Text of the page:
The opening song, “Here on Bright Avenue,” introduces us to a man trying to piece his life back together after a painful divorce. I remember Bob Bennett had written in the CD jacket that the first place he moved into after his divorce was on a street named “Bright Avenue,” and he felt it was rather ironic and yet hopeful: at the darkest time of his life, he was living on Bright Avenue; yet at the same time, it pointed toward a hope of living on the other side.

As you listen to the song, the opening stanza is quite straightforward: the questioning of ever being able to be a part of a family again, the acknowledgement that you never wanted to be in this place, the feelings of loneliness and failure, and the realization that all one can do is keep breathing and focus on the present tense:

Living in this present tense is the best that I can do
It’s clear that I am supposed to be here…Here on Bright Avenue

The truth of those lines is not limited to someone trying to recover from divorce. They are applicable to anyone who has suffered loss, hurt, or disappointment. Too often I think we live our lives “in the future” without ever focusing on the present. We imagine what things will be like, the kind of person we will be, but we neglect focusing on what is and who we are. Why do we do that? I think sometimes it is because we don’t want to really look at our present situation and who we are because that would mean acknowledging our own fears and insecurities. Ironically, as painful as suffering is, oftentimes it forces us to look inside and acknowledge those dark places within our souls that need to be cleaned up.

Living in the present tense isn’t always exciting; and it is oftentimes hard—but it is essential if we are ever to become whole.

The second stanza begins with the lyrical beauty and deep honesty that I’ve long admired in Bob Bennett:

Hope that hides in darkness, healing under pain
Roses asleep in the winter, but the spring will come again

What can I possibly say in prose to further illuminate what these poetic lines so clearly express? It is one of the plain mysteries we experience at every facet of life, and see in the heart of the Gospel: life conquers death, but it doesn’t take the pain of suffering and death away—it is something one must go through in order to get to resurrection. And yes, in the middle of winter everything seems dead—at various times in our lives, we will experience the death of a relationship, a loved one, a career, or a dream—but once we come out the other side, once spring comes again and we experience a new life that we never knew existed before, we look back on those “winter” times in our lives and realize that things weren’t truly dead, they were “asleep” in death, and waiting to be transformed.

As beautiful as the entire song is, it is the third stanza that always gets to me, particularly these first lines:

If those who sow in tears will reap in joy somehow
Then surely I am watering my fields of future now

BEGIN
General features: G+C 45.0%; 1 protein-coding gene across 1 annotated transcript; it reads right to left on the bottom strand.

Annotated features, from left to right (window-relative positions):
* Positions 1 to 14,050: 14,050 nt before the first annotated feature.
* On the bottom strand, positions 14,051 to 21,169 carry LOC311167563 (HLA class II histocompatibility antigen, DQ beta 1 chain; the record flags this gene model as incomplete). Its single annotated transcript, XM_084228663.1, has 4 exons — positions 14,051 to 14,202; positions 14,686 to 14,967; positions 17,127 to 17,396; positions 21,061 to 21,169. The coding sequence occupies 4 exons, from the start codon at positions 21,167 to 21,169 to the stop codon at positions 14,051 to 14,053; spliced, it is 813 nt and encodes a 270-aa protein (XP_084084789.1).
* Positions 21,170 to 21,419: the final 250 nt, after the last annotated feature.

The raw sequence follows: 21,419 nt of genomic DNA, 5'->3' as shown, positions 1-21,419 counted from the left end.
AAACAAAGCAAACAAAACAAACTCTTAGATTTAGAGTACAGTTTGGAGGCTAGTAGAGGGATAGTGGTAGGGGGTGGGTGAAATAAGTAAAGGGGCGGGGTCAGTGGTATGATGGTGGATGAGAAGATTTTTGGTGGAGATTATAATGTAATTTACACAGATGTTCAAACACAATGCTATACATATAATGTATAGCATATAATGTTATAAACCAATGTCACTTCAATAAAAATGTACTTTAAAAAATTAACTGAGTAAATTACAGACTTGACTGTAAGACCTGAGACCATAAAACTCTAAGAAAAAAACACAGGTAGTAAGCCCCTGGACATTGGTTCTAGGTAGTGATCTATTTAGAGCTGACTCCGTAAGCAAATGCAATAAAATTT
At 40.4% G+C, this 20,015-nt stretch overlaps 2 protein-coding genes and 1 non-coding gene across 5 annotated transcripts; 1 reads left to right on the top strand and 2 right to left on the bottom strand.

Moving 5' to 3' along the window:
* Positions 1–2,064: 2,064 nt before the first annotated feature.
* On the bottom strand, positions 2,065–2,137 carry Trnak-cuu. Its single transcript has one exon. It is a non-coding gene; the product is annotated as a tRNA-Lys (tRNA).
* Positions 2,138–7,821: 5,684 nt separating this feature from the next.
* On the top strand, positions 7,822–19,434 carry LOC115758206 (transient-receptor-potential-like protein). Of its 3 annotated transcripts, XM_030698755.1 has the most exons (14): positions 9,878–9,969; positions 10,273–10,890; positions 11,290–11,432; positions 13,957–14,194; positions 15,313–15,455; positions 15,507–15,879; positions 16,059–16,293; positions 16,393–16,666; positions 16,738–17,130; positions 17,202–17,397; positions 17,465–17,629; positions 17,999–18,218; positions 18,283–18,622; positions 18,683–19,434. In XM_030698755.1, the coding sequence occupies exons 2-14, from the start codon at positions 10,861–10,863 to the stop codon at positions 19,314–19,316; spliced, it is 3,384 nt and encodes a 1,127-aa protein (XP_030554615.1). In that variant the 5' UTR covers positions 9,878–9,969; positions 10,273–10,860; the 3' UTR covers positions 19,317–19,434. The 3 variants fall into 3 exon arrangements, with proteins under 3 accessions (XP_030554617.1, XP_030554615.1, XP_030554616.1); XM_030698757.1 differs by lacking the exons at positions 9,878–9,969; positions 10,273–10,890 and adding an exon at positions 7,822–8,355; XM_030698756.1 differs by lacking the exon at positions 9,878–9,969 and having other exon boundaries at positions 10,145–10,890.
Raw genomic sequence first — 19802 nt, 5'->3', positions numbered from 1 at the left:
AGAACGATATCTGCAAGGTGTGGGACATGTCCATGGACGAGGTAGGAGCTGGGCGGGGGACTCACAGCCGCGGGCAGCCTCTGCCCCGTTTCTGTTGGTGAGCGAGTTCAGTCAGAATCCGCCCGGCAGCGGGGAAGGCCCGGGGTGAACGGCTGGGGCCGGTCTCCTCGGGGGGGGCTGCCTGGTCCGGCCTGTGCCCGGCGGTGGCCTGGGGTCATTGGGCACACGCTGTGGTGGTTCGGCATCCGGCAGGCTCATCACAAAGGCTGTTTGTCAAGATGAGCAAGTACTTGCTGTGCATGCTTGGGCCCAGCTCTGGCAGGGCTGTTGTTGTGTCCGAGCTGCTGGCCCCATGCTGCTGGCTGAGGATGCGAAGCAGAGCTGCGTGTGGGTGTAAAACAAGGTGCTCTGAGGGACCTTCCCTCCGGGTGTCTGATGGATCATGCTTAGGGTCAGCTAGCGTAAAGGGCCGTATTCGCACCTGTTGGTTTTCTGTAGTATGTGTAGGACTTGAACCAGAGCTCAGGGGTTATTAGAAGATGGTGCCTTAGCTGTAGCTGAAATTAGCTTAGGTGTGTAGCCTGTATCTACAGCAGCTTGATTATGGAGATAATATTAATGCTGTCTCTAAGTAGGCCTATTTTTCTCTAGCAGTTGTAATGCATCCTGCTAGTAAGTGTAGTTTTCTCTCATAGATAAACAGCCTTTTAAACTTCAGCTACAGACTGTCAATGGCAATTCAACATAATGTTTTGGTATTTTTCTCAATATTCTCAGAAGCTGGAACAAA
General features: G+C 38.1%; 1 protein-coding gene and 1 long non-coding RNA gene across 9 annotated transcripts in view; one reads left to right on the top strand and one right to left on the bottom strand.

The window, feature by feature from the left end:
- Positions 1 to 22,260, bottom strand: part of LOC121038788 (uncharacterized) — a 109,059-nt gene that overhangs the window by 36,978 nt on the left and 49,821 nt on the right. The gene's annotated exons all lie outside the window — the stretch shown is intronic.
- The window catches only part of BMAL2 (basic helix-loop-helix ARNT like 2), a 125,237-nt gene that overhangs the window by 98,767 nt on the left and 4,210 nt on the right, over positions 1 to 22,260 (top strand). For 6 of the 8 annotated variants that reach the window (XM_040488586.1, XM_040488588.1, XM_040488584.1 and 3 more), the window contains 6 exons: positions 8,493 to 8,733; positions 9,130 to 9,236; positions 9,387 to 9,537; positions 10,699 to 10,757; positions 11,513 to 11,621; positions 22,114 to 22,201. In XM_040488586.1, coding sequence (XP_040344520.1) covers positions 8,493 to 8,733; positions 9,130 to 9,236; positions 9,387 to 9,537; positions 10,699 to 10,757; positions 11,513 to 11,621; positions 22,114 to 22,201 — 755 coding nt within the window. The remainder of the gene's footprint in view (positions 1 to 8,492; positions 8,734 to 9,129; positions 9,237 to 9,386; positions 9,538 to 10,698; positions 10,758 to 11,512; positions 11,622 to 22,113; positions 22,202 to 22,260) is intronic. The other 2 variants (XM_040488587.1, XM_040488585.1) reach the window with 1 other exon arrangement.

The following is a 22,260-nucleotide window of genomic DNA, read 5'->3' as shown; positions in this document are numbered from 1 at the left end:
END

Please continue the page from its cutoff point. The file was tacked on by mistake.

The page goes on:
There were many, many times during my divorce in which all I did was cry. And when I wasn’t crying, I was on the phone, venting my anger and frustration into the listening ears of a handful of close family members and friends. I’ll say it now—I never knew I could swear so much as I did in so many of those conversations. There simply is no adequate way to describe the pain that one feels when one finds him/herself in that situation. As odd as this image might be, it feels as if a giant ice cream scoop that has been heated up in a furnace simply scoops out your entire chest cavity—not only are you hollowed out, but everything within you is burning.

Given that reality that divorce brings all too often, those lines are utterly astounding, not only in their brutal honesty, but also their incredible declaration of faith in God. Saying those lines when you are in the middle of so much pain is humbling, hopeful, and rather terrifying. For if God could take that kind of pain and bring about new life, He is more powerful than I can fathom; and that means I am more helpless that I can imagine, and therefore am completely dependent on His mercy. I never knew before how it was possible to be so confident and yet so terrified at the same time.

In any case, Bob Bennett ends the song with a tremendous declaration of confidence and hope. In the midst of going through the pain of divorce, he sings:

My feet will walk a golden street and when all is said and done
I will be found on holy ground as a good and faithful son
Walking toward a promise that frees this convict heart
The Lord will never lose me and He can finish what he starts
And when I least expect it, I believe these things are true
It’s as if to say I am on my way from here…Here on Bright Avenue

In all honesty, I don’t think I’m completely at that point yet. I guess you can say that there are parts of my heart that are freed, but there are still other parts that are “doing time” of that convict heart. I see a light at the end of the tunnel, but I’m still in the tunnel, and there still is a way to go. Hopefully the page will fully turn one day, “when I least expect it,” but until then, it’s just one foot in front of the other, living in this present tense.

If you have gone through a divorce, or perhaps more properly speaking, been the victim of divorce, I’m sure you can testify that it changes you. I’m still piecing things back together, and I’m well aware that the man I’m putting back together isn’t the same man who was broken apart. It’s hard to put into words.

Thankfully, Bob Bennett has written words that I can latch onto and take as my own.

I’m Still Alive Tonight
The final song on the album is called “I’m Still Alive Tonight.” It perfectly illustrates the loneliness many of us feel after a failed relationship, the frustration we often feel deep within our souls, and yet, in the midst of it all, that deep, brooding, mysterious sense that God will bring us through these uncharted waters. But instead of me saying too much, let me just share the lyrics and the song. I hope you enjoy it.